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When Should You Treat Yo’ Self? Guest Post by Mrs. Picky Pincher

Today I have a guest post from Mrs. Picky Pincher who runs a blog about frugality without sacrificing the good life. Something I’m a huge fan of. 🙂  If you haven’t checked it out yet head on over there for some great articles, frugal tips, and recipes. Yes, recipes! Her post today is about “when should you Treat Yo’ Self”. Spawned by Parks and Rec the “Treat Yo’ Self” Day came about when Tom and Donna celebrate one day a year to “Treat Their Selves” and essentially splurge on all the stuff they don’t buy the rest of the year. While picking one day a year to splurge on yourself may be the best idea ever, Mrs. Picky Pincher has some great ideas on how to be able to “Treat Yo’ Self” and not just limit yourself to only one day a year.  Take it away Mrs. Picky Pincher!

 

 

Ahhhh, treats.

There’s nothing like the feeling of a new shirt on your back, the freshness of a hip haircut, or the taste of a decadent slab of triple chocolate fudge cake.

While I’m known for treating myself (and maybe a little too often…), the treat yo’ self attitude can be dangerous when you’ve committed to a frugal lifestyle. For me, it was REALLY hard to determine when I was making prudent financial decisions by avoiding something pleasurable or when I was depriving myself.

I think the line between an unnecessary treat and a good, occasional treat is different for everyone, but I’ve found a few ways to draw a line in the sand between “casual frugal treat” and “treat yo’ self hedonism.”

Here are a few times when it’s all right to treat yo’ self!

Treat Yo Self - to cupcakes!

Treat Yo Self – to cupcakes!    image from Parks and Rec wikia

 

You have a budget for it

I used to treat myself aaaaall the time. I had a new piece of jewelry every week. I wore the latest fashions. Hell, I bought hair extensions that I didn’t even use!

And that’s how I spent $1,000 on Amazon crap, my friends.

It’s easier to have treats (and not feel the financial pain of them) when you have a budget.

When I was a fledgling adult I factored in a $20 treat yo’ self budget every month. I kept this amount small because I was barely scraping by at the time. I think it’s important to factor in little goodies here and there so you don’t feel deprived. Even though I only gave myself a $20 budget for fun money, I was still able to go to the movies, grab a chocolate bar, or pick up a new scarf each month.

By setting a budget for treats and keeping it small, I was able to rein in my spending.

More than anything, though, it’s important to learn how to treat yourself without spending a lot of money. Frugal living is all about enjoying life’s little momentsand being content with what you have, not going on a Gucci shopping spree.

Factor in a few small, fun things you enjoy that won’t break the bank—which means you can do them more often!

 

You know the difference between wants and needs

There was a time when I couldn’t distinguish between needing a new pair of shoes and wanting a new pair of shoes.

If you asked me at the time, I would have vehemently said I needed the shoes to live!

While I’ve reined that in quite a lot, it can still be a challenge to know when you need something or just want something.

For example, we recently bought a food processor. We made plenty of explanations for needing a food processor, like being able to chop things more efficiently or preparing dinner more quickly. Plus food processors were just neato!

But the bottom line is that we didn’t need a freakin’ food processor. We just had a gift card and we wanted a food processor!

It’s all about kicking the excuses and explanations and justifications to the curb.

To be honest, we very rarely need a particular item to survive. If you take the approach of “Do I need this to live?” suddenly most purchases become meaningless. While I’m not saying you should stop buying fun things, it’s important to realize they add too much clutter our lives while making our wallets lighter.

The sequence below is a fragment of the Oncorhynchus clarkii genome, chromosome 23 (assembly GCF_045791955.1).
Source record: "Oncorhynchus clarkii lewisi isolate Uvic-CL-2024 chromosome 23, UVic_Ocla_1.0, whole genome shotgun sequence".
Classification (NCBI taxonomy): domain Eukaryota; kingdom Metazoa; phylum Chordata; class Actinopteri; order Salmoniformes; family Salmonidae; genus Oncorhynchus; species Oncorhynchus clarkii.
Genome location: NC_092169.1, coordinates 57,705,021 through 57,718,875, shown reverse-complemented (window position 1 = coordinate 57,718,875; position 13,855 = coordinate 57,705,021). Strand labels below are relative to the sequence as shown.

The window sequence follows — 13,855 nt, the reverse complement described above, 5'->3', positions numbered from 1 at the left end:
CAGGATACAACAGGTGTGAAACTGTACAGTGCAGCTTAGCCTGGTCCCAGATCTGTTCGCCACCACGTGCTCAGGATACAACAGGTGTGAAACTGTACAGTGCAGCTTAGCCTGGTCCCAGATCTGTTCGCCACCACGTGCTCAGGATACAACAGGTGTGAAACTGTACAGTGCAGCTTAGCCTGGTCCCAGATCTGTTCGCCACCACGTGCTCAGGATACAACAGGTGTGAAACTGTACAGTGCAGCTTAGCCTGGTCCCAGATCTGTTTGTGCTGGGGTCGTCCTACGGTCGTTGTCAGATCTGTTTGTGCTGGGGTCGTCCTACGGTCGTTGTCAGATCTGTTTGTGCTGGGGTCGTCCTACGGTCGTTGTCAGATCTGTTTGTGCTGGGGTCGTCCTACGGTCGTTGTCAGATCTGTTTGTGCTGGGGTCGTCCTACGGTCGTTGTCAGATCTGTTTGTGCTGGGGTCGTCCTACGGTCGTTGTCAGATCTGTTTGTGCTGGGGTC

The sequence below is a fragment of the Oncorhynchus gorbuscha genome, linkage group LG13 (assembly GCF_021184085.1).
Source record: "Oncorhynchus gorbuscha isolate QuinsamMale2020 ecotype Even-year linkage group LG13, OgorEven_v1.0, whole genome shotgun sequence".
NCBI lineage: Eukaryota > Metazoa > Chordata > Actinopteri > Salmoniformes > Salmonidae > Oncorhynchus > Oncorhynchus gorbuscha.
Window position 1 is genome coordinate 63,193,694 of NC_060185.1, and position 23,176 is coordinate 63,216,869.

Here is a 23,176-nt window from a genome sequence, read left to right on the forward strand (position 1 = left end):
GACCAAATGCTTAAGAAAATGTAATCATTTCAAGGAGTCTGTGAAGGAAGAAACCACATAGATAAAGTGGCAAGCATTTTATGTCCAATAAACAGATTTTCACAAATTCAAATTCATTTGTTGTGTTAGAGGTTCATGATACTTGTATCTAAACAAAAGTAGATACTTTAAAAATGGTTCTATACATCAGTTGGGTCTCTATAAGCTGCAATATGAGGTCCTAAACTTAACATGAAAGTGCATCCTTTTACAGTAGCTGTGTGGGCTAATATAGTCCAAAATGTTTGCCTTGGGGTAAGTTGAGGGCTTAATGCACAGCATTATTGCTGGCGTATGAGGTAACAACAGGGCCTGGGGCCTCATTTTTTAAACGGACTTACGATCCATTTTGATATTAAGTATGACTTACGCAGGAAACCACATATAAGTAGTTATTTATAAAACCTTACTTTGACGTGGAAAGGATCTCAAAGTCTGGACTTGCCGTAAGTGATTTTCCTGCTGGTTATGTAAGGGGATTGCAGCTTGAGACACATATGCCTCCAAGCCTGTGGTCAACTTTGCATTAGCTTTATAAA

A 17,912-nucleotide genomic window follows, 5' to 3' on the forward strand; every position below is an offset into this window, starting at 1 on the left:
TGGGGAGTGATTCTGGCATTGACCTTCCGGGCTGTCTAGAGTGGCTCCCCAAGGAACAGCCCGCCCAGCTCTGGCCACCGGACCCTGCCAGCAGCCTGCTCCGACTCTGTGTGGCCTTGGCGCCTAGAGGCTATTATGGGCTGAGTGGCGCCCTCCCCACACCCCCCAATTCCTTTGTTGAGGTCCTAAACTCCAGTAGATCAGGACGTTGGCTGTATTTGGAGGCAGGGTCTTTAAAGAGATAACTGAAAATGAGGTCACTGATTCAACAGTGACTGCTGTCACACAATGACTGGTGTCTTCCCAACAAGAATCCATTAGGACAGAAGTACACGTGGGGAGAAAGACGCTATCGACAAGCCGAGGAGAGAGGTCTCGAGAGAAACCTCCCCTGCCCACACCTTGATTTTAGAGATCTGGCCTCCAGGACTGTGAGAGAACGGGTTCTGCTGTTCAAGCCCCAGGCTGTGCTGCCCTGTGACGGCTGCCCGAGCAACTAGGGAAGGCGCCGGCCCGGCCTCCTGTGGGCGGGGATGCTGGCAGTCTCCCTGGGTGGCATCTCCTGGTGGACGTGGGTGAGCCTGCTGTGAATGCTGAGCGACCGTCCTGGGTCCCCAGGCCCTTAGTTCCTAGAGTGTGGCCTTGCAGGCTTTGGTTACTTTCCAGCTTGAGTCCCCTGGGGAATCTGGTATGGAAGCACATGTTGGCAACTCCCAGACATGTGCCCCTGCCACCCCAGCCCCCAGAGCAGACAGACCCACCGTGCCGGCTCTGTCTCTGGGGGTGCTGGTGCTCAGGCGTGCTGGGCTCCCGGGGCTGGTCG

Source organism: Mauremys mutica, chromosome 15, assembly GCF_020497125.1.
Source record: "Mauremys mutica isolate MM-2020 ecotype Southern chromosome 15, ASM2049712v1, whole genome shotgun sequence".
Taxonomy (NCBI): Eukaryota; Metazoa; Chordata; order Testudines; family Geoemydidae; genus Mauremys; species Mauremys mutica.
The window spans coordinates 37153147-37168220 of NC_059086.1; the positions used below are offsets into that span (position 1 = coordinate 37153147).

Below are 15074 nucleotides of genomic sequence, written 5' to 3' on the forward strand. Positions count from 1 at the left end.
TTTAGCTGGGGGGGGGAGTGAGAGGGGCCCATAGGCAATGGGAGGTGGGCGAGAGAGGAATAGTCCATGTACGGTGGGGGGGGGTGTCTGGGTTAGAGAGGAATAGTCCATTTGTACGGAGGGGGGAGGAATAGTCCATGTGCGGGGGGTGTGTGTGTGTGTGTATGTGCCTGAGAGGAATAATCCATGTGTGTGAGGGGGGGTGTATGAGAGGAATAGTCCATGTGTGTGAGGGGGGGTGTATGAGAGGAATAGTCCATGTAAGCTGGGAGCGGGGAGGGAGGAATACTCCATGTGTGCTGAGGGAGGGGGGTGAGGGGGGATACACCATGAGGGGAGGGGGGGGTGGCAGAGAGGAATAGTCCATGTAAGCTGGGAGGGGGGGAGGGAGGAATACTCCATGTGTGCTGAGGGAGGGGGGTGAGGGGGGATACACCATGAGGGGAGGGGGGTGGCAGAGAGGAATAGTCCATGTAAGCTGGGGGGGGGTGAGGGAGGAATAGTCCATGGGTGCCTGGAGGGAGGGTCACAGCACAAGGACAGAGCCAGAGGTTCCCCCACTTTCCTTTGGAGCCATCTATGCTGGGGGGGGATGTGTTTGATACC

You establish a waiting period

When I was learning money discipline, I had to establish a waiting period before I bought anything unnecessary. If I wanted to buy a new handbag, I would simply walk away. That didn’t mean I didn’t get the handbag; it just meant I had to think it over at least a day first.

Why?

Because it gave me time to cool off and think about the item from a long term perspective. It broke me out of the “gimme gimme” mindset that I revert to the second I see a cute pair of shoes. What value would I get from this item in five years? Is my money more important than this item?

Usually I never went back to buy the purse. I realized that my money was more powerful when it was put to use paying off debt, building my meager savings account, or contributing to my Roth IRA.

Waiting periods ensure that you don’t make the mistake of an impulse buy while acknowledging that well thought-out treats are okay every now and then.

 

The Bottom Line

While I love lavishing myself with fun things, the reality is that we don’t need to treat ourselves most of the time. We don’t “deserve” anything for getting through the day as functional adults—that assumption got me into Debt City.

 

We live in a treat yo’ self culture that encourages spending and excess. Be different. Be completely weird. Create a few barriers to the convenience of treating yourself and appreciate what you already have. That will make treats all the sweeter!

 

Thanks for the tips and the guest post, Mrs. Picky Pincher! Do you “Treat Yo’ Self?” Do you have any rules to keep it reigned in? Or do you act like me and realize you’ve overspent again when your credit card statement shows up?  I’d love to hear about it!

16 thoughts on “When Should You Treat Yo’ Self? Guest Post by Mrs. Picky Pincher

  1. Financial Panther

    The great thing about budgeting is that it creates a waiting period automatically. Often, when there’s something I want, I’ll budget a certain amount to save away for that thing over the course of a few days, weeks, or months. By doing that, once I get enough money, I’ve already set a waiting period and can really think if its something I actually need, or just something I want and don’t really care about too much.

    1. Mr SSC Post author

      That’s a great point that budgeting helps out with a built in waiting period, usually for big purchases I find myself in the same boat, because I’ve saved for it so long already that I know I definitely want to spend that money on that item.
      I still find myself getting caught in “impulse buys” though so for me it still takes being mindful to try and avoid that.

  2. Steven Goodwin @ MyFamilyOnABudget